They say that technology happens in waves. They being Gartner and the like.
You get early adopters, then rapid growth in popularity, a peak of excitment then a long decline. Drawn on a digram, representing, say, adoption, it’s like a big wave.
Well, the OBIEE wave formed and a whole bunch of consulting firms have got there surfboards out. But has the wave already crashed onto the beach?
I tend to use the job market as an indicator of the projects and skills in demand.
Five years ago when we started our Analytics consultancy, there were 1-2 new jobs per week advertised for Siebel Analytics consultants (pre-runner to OBIEE). That grew over the next couple of years to approx 6 real jobs per day. Although there would be 20 adverts, lots were agencies fishing for CV’s, others were two agencies with the same job. We knew most of the projects in the UK, as there were not that many. As the market grew so did our business, life was very busy.
The reason for our success was getting trained people onboard. This cost a fortune, as Siebel controlled the training closely, charged high prices, and refused to allow others to publish training material.
Then along came Oracle and bought Siebel, renaming the product and heavily marketing OBI (EE and others).
At first this killed the market off. Uncertainty over Oracle intentions, and re-organisations in the salesforce meant that new sales were low and new projects went to other products.
Momentum was returned to the Oracle Business Intelligence set of products and the wave got going again. Six months ago there were dozens of jobs on the internet and companies were snapping up OBIEE.
I also look at the competition in the marketplace. When we started the business there were two companies in the UK who offered Siebel Analytics consulting, us and Innoveer. Slowly this increased, but mainly in mainland Europe. The UK market was too small and specialised for major investment. Customer Systems, Rossett Stone, Abbusys, ClearPeaks, and a bunch of offshore other companies set about the our market. These were good small companies, run by hard working specialist who know the Siebel product well and added the Analytics skills. I know all these people having worked, with, for and in competition with, on dozens of projects. These people invested a great deal in the hope of a growing market – they joined the curve on the way up!
When Oracle finally got it’s act together they completly opened the market up. Publishing deals were allowed, other companies could run training (Including us), the software was made freely available for development, marketing activity went through the roof -the last UKOUG Business Intelligence conference was wall to wall Oracle presentations (I hope we get some variety tomorrow).
This led to an enormous influx of consultancies suddenly interested in the OBI product set. Competition became fierce, but we kept winnning work based upon REAL experience, and due to the fact we stick to what we know, OBIEE and Siebel Analytics Applications. Rates droppped and every independent consultant was putting Oracle BI on their CV. Desperate for experience they were killing the normal rates for contractors and undermning the credibility of the product.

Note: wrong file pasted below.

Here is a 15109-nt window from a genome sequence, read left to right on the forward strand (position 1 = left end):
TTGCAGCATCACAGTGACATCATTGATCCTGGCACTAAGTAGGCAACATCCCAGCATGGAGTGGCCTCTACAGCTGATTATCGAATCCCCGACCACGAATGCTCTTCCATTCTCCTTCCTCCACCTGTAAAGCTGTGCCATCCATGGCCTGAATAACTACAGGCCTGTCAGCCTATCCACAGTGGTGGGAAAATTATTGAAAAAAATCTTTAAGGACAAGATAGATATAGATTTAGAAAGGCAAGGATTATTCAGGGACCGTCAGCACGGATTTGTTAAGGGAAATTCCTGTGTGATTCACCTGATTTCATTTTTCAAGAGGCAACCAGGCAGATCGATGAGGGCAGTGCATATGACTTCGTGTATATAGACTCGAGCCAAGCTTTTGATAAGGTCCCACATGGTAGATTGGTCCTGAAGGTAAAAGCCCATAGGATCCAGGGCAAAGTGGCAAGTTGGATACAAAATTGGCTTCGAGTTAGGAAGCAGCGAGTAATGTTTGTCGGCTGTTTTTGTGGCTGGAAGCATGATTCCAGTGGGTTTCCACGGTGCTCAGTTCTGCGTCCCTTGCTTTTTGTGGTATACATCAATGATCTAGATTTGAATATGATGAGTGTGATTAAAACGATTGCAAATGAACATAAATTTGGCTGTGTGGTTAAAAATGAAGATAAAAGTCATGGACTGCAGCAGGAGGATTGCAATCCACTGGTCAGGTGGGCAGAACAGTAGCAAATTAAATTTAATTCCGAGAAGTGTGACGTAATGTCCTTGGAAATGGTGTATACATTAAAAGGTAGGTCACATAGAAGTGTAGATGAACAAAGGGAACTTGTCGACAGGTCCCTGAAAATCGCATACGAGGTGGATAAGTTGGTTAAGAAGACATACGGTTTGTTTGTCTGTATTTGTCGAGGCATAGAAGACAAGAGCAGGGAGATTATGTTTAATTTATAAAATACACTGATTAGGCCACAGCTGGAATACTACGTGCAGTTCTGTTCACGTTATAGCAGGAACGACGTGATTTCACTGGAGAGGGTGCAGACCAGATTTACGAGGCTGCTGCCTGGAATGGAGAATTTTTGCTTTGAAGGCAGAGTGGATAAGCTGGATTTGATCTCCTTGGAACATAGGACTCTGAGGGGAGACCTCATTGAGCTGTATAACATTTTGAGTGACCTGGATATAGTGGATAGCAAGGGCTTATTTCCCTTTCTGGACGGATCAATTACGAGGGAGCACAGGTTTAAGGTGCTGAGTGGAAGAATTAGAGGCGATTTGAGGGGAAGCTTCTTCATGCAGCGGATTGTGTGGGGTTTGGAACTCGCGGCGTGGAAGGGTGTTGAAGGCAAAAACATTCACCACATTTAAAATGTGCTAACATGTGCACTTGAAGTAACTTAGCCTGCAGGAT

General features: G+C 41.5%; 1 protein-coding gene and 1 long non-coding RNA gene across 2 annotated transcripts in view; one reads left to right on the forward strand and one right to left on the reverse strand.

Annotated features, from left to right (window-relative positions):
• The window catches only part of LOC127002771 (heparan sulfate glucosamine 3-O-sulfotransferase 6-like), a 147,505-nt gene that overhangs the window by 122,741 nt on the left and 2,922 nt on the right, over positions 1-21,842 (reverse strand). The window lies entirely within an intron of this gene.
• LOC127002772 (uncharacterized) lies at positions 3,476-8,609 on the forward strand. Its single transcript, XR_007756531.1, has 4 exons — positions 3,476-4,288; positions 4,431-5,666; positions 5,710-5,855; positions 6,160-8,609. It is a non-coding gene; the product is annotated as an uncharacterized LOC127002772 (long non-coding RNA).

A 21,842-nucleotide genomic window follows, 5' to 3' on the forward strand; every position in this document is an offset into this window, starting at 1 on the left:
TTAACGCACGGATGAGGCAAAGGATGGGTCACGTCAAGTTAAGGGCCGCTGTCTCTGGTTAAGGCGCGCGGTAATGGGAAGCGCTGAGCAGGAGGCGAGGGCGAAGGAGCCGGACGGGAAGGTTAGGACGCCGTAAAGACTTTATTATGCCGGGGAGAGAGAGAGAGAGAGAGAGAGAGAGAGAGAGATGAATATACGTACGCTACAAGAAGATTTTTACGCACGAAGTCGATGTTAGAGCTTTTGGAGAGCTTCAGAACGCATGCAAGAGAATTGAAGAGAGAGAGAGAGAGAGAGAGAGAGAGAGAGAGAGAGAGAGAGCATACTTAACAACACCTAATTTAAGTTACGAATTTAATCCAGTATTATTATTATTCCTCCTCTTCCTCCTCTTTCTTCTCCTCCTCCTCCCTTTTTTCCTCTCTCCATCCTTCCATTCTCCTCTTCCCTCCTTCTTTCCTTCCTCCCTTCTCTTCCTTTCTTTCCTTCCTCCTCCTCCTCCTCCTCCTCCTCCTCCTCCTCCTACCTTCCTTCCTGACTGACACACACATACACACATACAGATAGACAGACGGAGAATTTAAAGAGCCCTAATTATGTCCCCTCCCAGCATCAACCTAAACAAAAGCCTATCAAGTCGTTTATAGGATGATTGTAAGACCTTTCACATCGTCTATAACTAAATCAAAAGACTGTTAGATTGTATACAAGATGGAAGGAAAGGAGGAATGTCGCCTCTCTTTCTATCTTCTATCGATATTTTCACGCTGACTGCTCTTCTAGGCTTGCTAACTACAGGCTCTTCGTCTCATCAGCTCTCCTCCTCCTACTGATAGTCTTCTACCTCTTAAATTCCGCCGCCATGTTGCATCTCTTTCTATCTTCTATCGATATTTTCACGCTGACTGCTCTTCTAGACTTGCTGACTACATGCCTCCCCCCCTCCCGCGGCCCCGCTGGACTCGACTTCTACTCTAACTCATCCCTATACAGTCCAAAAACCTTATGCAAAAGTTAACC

(There are still dozens of high profile firms out there pretending to be experts in OBIEE – ask them how many real projects they have done)
Then along came a market confidence knock.
Due to a credit crunch, fuel prices, or whatever, the floor dropped out of the market. Search today on Jobserve for OBIEE jobs and ONE comes back. It pays really bad and has been open for months, and is in Edinburgh (not too bad in the summer). Search for Siebel Analytics and you get 2 jobs, in Switzerland and France.
I have a good network with the other independent experienced Analytics consultants based in the UK. They are manily working overseas in Europe (thankfully a good Euro-GBP rate at the moment). I know of several individuals that are looking, and will be available soon. Is there an over supply of Analytics /OBIEE experts?
There are a couple of roles that have not been advertised recently but one is not paying enough for a an expert with the level of experience they need, and the other will probably be filled by the available consultants on the market without the need to advertise.
So, has the wave crashed on the beach??
One theory is that projects are on hold or cancelled.
One factor may be reduced Oracle sales (have to wait and see on that one).
I think a huge factor is the type of customer that would normally implement OBIEE. They’re big, normally very big. OBI can be expensive to buy (unless you go for the cheaper packages) and be expensive to implement. Maybe the budgets are tight this year, but these companies normally have large outsourcing deals with the major IT/Consulting firms – IBM, Accenture, CSC, TCS, HP, CapGemini, Deloitte, etc, and most of these firms are begining to compete on price – get the work offshore and charge peanuts. Until now the skills have been in short supply. I have worked for every one of the above, filling a gap in their knowledge. But now they have set-up their Indian operations and the skills are getting there (not as good as ours abviously!). My last project manager at CSC has been sent to India to manage the operation.
So my conclusion is that the number of projects are down, the number of consultants available are up, and the offshore model is beginning to bite.
Time to stop surfing and get the Kite board out!!